Mr. Cochran taught a number of university courses and gave the invited keynote address at the Geochemical Society’s international Goldschmidt Conference in Edinburgh, Scotland. He also gave numerous academic presentations, including invited talks at Caltech and the Massachusetts Institute of Technology. He was an Assistant Professor of Geology and Environmental Science at the University of Kentucky before leaving to join the National Geographic staff.
Over his 20-plus-year career with National Geographic, Mr. Cochran wrote for National Geographic magazine, served as principal contributing writer for its Historical Atlas of the United States, helped launch Nationalgeographic.com and directed content development and programming for the website, and documented numerous Society-funded research expeditions in the field. Mr. Cochran blogged for National Geographic and traveled as a Society expert on National Geographic Expeditions to Iceland, Hawaii, the Mediterranean, the Canadian Rockies and Pacific Northwest, and the national parks of the American West. He also joined Society research and media teams on expeditions to Iceland, Costa Rica’s Cocos Island, Chile’s Easter Island and Sala y Gómez, Florida’s Wakulla Springs, the Gulf of Mexico, and a number of U.S. national parks. Mr. Cochran led the development of National Geographic’s first interactive online atlas and its first site for K–12 classrooms, plus dozens of applications and documentary features, including websites on Jamestown and the Chesapeake Bay, the Lewis and Clark expedition, Arctic exploration, Iceland, Yellowstone, Monterey Bay, the Florida Keys, biodiversity, and habitats. His work online has earned multiple Webby, CODiE, and People’s Voice Awards, along with the American Association of Museums’ Gold MUSE Award.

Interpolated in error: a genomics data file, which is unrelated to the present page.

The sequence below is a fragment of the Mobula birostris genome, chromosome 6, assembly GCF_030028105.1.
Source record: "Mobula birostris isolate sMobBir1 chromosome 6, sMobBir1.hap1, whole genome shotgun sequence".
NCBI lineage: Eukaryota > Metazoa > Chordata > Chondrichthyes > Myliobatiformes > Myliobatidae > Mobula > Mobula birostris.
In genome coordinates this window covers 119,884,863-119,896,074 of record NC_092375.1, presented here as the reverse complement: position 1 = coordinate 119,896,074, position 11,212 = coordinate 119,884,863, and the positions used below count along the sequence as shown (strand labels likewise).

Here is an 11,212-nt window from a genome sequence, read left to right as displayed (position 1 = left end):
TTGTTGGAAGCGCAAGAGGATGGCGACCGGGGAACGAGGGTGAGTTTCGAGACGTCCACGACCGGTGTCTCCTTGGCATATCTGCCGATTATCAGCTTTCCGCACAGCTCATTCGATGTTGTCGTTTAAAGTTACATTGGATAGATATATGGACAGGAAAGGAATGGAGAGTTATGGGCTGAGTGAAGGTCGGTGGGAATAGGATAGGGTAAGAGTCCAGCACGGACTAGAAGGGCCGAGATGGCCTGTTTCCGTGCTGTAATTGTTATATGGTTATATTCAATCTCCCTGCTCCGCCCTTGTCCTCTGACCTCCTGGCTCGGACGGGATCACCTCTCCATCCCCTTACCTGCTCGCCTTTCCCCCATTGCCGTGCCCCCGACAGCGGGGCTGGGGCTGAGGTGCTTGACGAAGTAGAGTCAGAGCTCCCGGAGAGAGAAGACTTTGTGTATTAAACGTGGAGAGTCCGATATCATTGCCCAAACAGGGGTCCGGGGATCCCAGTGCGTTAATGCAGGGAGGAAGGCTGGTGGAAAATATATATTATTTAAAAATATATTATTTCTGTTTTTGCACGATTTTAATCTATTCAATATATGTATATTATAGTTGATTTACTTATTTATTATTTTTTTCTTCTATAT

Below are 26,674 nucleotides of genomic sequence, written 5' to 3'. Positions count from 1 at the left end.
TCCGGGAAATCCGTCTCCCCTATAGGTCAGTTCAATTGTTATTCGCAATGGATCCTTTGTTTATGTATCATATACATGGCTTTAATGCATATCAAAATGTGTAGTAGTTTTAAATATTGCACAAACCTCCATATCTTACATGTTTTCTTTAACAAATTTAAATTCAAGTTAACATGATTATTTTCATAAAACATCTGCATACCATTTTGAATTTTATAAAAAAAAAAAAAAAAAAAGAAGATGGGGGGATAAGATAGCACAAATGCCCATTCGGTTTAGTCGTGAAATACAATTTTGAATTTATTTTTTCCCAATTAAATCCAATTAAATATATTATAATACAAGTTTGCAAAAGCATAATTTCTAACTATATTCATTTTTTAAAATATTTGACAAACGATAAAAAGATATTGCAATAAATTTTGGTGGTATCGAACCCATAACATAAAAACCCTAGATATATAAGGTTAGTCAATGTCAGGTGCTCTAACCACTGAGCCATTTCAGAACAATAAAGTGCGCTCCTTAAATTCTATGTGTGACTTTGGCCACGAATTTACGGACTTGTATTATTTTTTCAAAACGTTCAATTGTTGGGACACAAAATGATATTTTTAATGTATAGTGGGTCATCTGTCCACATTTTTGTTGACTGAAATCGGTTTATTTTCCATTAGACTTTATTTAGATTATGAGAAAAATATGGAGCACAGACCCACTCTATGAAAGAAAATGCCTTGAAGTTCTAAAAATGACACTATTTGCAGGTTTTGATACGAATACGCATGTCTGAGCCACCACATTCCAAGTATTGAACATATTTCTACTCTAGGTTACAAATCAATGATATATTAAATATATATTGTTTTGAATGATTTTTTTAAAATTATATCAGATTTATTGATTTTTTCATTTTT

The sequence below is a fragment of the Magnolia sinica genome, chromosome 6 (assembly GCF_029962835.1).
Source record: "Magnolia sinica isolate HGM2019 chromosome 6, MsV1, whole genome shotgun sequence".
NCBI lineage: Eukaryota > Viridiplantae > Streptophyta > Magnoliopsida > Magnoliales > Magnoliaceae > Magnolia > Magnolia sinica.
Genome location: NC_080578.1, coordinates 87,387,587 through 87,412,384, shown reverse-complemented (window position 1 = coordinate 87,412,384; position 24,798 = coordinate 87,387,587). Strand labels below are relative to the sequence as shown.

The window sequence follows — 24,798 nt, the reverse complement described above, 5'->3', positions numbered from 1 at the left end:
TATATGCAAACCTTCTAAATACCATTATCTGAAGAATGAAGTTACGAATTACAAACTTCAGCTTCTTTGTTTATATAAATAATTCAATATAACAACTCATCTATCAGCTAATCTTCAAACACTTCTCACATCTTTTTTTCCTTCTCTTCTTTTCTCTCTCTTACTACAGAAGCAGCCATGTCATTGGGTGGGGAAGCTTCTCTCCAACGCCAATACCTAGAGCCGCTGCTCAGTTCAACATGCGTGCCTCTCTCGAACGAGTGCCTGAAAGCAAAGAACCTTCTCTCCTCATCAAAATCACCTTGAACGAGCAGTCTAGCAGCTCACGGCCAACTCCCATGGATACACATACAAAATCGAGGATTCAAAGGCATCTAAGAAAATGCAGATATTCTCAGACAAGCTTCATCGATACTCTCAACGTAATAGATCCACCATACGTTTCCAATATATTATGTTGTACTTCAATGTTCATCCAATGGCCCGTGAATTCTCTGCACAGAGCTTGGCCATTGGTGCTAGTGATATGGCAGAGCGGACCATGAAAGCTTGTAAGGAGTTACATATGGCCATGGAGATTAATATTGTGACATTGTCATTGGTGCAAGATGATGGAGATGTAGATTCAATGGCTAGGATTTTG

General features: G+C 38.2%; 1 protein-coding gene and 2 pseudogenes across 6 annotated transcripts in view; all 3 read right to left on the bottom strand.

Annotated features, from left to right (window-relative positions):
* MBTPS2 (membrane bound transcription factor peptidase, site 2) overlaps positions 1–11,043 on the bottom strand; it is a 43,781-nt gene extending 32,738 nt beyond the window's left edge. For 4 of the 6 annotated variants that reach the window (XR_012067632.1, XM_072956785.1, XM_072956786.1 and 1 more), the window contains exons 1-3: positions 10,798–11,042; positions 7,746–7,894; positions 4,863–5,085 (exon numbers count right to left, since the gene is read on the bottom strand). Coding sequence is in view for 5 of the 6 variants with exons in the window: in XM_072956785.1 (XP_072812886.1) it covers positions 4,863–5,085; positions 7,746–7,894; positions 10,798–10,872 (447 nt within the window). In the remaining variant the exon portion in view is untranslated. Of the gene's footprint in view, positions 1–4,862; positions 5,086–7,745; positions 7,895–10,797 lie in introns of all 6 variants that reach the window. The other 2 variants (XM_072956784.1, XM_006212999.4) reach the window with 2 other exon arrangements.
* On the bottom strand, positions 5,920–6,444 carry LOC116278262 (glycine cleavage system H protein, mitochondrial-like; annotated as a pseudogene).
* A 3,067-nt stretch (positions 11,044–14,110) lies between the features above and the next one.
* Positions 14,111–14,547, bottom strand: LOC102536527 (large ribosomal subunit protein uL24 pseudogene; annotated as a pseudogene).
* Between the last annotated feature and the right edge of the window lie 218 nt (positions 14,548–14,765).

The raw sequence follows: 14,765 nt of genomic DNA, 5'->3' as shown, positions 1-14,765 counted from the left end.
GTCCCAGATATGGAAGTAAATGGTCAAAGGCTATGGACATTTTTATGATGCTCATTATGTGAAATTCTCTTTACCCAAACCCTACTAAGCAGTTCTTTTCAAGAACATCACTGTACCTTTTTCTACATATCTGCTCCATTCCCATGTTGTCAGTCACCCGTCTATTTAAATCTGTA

Also By This Professor